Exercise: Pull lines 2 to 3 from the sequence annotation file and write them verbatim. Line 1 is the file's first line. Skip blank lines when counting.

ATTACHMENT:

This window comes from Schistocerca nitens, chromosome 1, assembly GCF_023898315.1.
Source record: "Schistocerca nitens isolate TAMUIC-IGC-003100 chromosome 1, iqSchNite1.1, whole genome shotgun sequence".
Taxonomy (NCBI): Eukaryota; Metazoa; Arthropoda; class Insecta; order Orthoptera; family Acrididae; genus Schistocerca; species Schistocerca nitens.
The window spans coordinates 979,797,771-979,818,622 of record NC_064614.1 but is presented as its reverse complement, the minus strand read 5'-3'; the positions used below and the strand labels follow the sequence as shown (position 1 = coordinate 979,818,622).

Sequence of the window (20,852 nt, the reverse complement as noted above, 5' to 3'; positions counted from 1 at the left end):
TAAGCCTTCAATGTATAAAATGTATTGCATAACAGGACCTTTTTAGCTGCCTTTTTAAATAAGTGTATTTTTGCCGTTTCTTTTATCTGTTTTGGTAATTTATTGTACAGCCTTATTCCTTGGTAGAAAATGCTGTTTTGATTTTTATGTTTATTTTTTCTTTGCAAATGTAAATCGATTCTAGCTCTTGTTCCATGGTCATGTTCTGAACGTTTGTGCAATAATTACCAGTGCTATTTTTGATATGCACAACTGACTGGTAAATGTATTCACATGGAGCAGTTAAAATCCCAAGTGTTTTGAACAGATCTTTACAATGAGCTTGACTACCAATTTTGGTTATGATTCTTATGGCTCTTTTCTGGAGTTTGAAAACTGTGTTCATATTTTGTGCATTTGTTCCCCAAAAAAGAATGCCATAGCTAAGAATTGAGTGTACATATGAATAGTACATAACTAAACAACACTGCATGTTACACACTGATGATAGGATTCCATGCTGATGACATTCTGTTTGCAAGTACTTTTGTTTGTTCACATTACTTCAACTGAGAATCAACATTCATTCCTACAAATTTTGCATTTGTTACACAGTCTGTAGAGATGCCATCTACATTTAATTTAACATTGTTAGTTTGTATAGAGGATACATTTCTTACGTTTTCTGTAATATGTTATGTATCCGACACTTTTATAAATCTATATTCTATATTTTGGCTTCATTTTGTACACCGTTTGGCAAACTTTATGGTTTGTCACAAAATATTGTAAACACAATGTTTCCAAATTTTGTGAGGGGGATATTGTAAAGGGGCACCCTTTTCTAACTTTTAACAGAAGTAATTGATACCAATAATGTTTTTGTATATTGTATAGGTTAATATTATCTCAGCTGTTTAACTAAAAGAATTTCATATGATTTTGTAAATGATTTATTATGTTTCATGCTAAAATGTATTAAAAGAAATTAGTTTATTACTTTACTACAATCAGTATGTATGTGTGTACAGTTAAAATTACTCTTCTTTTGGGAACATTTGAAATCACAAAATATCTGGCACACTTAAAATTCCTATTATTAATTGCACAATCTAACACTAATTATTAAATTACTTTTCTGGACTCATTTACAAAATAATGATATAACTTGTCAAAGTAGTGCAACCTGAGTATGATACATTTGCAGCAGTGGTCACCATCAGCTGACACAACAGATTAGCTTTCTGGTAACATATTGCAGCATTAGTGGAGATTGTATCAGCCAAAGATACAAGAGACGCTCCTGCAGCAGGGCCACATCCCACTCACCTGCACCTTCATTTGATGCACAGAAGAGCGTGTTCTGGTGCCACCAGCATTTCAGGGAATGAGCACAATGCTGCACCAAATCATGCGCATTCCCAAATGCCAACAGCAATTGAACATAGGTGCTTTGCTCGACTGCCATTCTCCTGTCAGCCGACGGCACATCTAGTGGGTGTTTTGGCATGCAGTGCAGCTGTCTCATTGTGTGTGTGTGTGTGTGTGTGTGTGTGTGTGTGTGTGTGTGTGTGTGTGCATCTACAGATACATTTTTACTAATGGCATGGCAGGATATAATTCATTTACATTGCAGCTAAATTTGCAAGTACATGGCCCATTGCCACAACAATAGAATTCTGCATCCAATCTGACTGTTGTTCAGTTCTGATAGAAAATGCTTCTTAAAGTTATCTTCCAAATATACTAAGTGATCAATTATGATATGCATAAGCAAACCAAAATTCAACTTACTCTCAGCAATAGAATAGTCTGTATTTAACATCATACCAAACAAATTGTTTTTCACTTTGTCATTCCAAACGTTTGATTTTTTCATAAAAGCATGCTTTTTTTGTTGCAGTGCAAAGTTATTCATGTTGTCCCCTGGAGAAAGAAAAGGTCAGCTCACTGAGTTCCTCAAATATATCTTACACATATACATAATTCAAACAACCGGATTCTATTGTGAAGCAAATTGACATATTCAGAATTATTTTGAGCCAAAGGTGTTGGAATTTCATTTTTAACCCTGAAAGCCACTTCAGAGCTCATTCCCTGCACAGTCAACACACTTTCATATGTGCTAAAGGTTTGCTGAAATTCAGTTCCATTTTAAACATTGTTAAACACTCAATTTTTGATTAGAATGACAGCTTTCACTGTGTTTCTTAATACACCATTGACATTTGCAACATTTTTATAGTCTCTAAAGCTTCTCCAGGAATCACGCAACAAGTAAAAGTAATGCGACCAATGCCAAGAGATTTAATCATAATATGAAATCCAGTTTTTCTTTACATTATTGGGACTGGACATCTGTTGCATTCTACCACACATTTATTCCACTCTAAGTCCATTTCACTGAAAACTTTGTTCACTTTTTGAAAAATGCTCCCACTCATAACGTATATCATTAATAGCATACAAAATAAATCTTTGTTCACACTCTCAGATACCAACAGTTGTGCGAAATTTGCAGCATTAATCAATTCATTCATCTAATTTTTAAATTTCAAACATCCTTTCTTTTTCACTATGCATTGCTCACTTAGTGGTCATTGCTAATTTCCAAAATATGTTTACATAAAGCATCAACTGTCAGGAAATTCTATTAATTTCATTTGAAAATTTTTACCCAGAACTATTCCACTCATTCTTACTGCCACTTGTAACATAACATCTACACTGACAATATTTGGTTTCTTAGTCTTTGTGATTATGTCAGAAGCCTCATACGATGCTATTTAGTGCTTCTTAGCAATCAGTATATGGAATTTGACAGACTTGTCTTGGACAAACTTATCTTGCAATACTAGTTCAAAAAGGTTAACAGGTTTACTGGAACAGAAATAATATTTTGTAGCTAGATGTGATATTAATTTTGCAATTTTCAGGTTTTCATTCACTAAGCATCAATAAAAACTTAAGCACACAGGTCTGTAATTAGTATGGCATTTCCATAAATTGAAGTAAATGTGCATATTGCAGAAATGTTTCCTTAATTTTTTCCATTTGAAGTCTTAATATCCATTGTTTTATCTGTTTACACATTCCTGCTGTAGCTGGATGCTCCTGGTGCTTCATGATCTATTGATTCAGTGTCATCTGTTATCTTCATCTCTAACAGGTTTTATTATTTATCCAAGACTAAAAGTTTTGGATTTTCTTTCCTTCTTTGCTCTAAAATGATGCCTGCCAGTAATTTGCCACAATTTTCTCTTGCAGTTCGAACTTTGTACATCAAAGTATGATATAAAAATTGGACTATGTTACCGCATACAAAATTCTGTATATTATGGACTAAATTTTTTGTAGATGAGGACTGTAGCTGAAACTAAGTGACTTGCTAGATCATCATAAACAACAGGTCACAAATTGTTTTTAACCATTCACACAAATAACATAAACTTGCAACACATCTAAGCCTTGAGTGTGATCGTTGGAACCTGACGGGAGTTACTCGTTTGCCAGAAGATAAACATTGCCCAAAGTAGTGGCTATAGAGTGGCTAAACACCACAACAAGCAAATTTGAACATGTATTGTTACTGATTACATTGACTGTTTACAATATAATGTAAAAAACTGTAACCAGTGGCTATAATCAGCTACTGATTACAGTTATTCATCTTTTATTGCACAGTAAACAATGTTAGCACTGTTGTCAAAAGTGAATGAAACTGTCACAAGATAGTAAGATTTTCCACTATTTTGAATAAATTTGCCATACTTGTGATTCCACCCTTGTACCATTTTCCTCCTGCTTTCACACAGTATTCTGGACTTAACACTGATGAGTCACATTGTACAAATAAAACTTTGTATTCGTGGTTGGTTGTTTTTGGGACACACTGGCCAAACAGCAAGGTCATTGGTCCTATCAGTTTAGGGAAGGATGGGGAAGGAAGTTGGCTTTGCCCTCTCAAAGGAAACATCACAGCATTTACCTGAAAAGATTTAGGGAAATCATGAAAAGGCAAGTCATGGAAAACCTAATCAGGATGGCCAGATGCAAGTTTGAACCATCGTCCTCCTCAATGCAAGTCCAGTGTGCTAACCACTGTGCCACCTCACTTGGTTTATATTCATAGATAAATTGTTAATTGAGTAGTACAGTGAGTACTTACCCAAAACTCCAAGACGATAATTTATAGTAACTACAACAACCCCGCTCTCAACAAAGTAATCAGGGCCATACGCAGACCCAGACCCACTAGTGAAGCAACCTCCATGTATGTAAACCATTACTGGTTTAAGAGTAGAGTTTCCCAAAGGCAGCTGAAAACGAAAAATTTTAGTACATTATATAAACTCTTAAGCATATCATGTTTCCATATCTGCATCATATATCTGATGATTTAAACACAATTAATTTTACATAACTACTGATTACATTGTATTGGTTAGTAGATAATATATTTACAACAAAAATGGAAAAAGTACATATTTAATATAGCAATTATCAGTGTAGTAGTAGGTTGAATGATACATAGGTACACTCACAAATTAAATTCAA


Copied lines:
Source record: "Schistocerca nitens isolate TAMUIC-IGC-003100 chromosome 1, iqSchNite1.1, whole genome shotgun sequence".
Taxonomy (NCBI): Eukaryota; Metazoa; Arthropoda; class Insecta; order Orthoptera; family Acrididae; genus Schistocerca; species Schistocerca nitens.